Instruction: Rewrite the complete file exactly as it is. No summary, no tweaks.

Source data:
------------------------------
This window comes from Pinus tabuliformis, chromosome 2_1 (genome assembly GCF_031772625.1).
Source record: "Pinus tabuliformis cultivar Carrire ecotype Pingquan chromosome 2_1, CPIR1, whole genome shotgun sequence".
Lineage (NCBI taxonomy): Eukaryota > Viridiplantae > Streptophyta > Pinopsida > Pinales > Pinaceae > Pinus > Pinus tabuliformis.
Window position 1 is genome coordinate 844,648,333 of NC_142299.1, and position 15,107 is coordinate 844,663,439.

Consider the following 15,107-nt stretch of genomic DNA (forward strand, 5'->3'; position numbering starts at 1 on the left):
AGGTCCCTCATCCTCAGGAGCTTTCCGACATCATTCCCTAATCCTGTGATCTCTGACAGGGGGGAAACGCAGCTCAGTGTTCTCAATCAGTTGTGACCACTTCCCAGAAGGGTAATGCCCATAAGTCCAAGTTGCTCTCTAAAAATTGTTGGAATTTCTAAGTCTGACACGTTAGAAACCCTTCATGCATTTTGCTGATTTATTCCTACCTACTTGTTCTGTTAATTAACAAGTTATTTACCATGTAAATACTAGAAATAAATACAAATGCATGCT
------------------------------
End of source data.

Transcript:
This window comes from Pinus tabuliformis, chromosome 2_1 (genome assembly GCF_031772625.1).
Source record: "Pinus tabuliformis cultivar Carrire ecotype Pingquan chromosome 2_1, CPIR1, whole genome shotgun sequence".
Lineage (NCBI taxonomy): Eukaryota > Viridiplantae > Streptophyta > Pinopsida > Pinales > Pinaceae > Pinus > Pinus tabuliformis.
Window position 1 is genome coordinate 844,648,333 of NC_142299.1, and position 15,107 is coordinate 844,663,439.

Consider the following 15,107-nt stretch of genomic DNA (forward strand, 5'->3'; position numbering starts at 1 on the left):
AGGTCCCTCATCCTCAGGAGCTTTCCGACATCATTCCCTAATCCTGTGATCTCTGACAGGGGGGAAACGCAGCTCAGTGTTCTCAATCAGTTGTGACCACTTCCCAGAAGGGTAATGCCCATAAGTCCAAGTTGCTCTCTAAAAATTGTTGGAATTTCTAAGTCTGACACGTTAGAAACCCTTCATGCATTTTGCTGATTTATTCCTACCTACTTGTTCTGTTAATTAACAAGTTATTTACCATGTAAATACTAGAAATAAATACAAATGCATGCT